“The victory is very important for Ukraine, especially this year. Thank you from the bottom of our hearts. Glory to Ukraine,” Psiuk told journalists.

Music conquers Europe

The win provided a much-needed morale boost for the embattled nation in its third month of battling much-larger Russian forces.

Mahmood & BLANCO  performing for Italy at Eurovision 2022

Mahmood & BLANCO perform on behalf of Italy during the final of the Eurovision Song contest 2022 in Turin, Italy. (Photo by Marco BERTORELLO / AFP)

“Our courage impresses the world, our music conquers Europe!” he wrote on Facebook.

“This win is so very good for our mood,” Andriy Nemkovych, a 28 year-old project manager, told AFP in Kyiv.

The victory drew praise in unlikely corners, as the deputy chief of the NATO military alliance said it showed just how much public support ex-Soviet Ukraine has in fighting off Moscow.

“I would like to congratulate Ukraine for winning the Eurovision contest,” Mircea Geoana said as he arrived in Berlin for talks that will tackle the alliance’s expansion in the wake of the Kremlin’s war.

“And this is not something I’m making in a light way because we have seen yesterday the immense public support all over Europe and Australia for the bravery of” Ukraine, Geoana said.

British Prime Minister Boris Johnson called the win “a clear reflection of not just your talent, but of the unwavering support for your fight for freedom”.

And European Council President Charles Michel said he hoped next year’s contest “can be hosted in Kyiv in a free and united Ukraine”.

‘Ready to fight’
Despite the joyous theatrics that are a hallmark of the song contest, the war in Ukraine hung heavily over the festivities this year.
 
The European Broadcasting Union, which organises the event, banned Russia on February 25, the day after Moscow invaded its neighbour.
 
“Stefania”, written by Psiuk as a tribute to his mother before the war, mixes traditional Ukrainian folk music played on flute-like instruments with an invigorating hip-hop beat. The band donned richly embroidered ethnic garb
to perform their act.
 
 
Nostalgic lyrics such as “I’ll always find my way home even if all the roads are destroyed” resonated all the more as millions of Ukrainians have been displaced by war.

Kalush Orchestra received special authorisation from Ukraine’s government to attend Eurovision, since men of fighting age are prohibited from leaving the country, but that permit expires in two days.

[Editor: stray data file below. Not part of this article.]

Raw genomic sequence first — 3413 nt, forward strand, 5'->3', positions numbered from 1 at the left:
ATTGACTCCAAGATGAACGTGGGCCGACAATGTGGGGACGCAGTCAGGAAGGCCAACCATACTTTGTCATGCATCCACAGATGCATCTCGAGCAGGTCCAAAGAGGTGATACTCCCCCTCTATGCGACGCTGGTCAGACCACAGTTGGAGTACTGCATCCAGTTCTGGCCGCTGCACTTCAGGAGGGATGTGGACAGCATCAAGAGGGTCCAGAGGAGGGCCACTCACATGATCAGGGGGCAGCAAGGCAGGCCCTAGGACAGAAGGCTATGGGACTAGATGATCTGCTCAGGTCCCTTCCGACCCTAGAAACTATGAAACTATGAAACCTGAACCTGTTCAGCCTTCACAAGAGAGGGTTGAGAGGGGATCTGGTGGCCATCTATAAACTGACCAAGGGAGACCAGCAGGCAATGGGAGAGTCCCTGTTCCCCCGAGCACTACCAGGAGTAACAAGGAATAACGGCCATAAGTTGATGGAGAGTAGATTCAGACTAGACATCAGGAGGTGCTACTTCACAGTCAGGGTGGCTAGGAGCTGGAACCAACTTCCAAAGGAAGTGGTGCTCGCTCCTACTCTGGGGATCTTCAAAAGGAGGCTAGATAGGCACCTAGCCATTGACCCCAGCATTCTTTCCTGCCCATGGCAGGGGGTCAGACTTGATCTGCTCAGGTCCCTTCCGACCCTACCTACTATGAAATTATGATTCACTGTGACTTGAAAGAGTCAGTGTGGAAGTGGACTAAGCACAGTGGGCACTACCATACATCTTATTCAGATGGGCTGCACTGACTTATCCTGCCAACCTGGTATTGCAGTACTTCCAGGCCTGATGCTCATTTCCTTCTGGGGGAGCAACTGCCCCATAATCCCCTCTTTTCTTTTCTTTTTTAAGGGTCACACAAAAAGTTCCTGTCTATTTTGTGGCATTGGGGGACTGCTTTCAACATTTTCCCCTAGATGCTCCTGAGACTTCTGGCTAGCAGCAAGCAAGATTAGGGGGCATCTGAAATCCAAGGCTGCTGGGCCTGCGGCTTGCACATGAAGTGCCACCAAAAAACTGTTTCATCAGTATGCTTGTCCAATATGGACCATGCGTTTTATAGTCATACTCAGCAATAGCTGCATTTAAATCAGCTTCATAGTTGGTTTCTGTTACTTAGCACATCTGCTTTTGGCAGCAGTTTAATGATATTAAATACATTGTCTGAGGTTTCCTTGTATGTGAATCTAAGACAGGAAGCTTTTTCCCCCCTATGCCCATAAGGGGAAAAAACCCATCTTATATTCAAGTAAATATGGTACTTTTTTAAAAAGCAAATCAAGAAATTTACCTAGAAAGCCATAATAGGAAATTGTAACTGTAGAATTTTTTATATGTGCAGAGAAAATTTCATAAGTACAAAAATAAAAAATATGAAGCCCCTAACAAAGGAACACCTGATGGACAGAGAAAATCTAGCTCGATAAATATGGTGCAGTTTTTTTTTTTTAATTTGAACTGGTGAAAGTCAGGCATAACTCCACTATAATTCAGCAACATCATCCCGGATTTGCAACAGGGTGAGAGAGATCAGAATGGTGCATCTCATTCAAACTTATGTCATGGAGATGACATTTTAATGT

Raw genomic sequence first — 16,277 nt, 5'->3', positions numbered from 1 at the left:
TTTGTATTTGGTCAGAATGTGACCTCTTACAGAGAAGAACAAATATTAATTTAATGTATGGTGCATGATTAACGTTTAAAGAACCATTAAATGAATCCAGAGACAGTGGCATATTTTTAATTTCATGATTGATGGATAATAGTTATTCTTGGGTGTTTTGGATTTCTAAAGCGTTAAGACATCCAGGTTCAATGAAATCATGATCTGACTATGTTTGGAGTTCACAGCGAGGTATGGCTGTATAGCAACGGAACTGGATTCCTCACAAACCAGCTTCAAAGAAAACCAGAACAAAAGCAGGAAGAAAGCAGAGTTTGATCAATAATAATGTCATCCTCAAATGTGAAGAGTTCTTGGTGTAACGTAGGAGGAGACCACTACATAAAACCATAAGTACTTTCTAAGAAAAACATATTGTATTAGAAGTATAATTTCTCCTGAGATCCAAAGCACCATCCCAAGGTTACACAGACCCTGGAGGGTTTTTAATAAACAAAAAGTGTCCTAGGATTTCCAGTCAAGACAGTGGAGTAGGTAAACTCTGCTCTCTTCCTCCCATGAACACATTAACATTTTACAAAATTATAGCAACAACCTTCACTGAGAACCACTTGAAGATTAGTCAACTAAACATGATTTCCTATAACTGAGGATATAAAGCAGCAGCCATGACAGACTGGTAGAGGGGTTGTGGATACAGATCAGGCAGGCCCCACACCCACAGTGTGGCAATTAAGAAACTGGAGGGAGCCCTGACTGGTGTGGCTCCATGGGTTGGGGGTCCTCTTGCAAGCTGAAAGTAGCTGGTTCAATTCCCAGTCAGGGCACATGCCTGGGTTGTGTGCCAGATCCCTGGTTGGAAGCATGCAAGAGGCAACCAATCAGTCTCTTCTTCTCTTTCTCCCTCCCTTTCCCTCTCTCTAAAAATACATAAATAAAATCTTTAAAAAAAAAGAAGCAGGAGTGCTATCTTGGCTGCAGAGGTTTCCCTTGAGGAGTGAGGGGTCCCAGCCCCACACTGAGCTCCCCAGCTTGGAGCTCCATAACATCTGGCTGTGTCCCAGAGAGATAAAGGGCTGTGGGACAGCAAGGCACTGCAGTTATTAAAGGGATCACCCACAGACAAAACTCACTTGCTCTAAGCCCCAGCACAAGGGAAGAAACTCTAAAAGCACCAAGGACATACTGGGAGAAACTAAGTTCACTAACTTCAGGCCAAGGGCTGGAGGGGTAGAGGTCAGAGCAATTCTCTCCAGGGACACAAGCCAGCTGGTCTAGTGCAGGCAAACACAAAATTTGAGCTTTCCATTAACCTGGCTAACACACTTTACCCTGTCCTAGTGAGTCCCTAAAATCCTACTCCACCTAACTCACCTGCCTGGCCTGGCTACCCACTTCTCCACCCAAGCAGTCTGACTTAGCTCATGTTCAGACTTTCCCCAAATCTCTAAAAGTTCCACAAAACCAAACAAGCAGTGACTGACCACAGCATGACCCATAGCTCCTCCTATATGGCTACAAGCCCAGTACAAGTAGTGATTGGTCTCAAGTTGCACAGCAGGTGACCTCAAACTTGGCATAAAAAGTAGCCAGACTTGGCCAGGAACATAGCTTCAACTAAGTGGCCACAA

Psiuk said he was not sure what awaited the band as war rages back home.

“Like every Ukrainian, we are ready to fight as much as we can and go until the end.

Britain’s ‘Space Man’

Ukraine beat a host of over-the-top acts at the kitschy, quirky annual musical event, including Norway’s Subwoolfer, who sang about bananas while dressed in yellow wolf masks, and Serbia’s Konstrakta, who questioned national healthcare while meticulously scrubbing her hands onstage.

Coming in second place was Britain with Sam Ryder’s “Space Man” and its stratospheric notes, followed by Spain with the reggaeton “SloMo” from Chanel.

After a quarter-century of being shut out from the top spot, Britain had hoped to have a winner in “Space Man” and its high notes belted by the affable, long-haired Ryder.

Britain had been ahead after votes were counted from the national juries, but a jaw-dropping 439 points awarded to Ukraine from the public pushed it to the top spot.

Eurovision’s winner is chosen by a cast of music industry professionals — and members of the public — from each country, with votes for one’s home nation not allowed.

Eurovision is a hit among fans not only for the music, but for the looks on display and this year was no exception. Lithuania’s Monika Liu generated as much social media buzz for her bowl cut hairdo as her sensual and elegant
“Sentimentai”.

Other offerings included Greece’s “Die Together” by Amanda Georgiadi Tenfjord and “Brividi” (Shivers), a duet from Italy’s Mahmood and Blanco.

Italy had hoped the gay-themed love song would bring it a second consecutive Eurovision win after last year’s “Zitti e Buoni” (Shut up and Behave) from high-octane glam rockers Maneskin.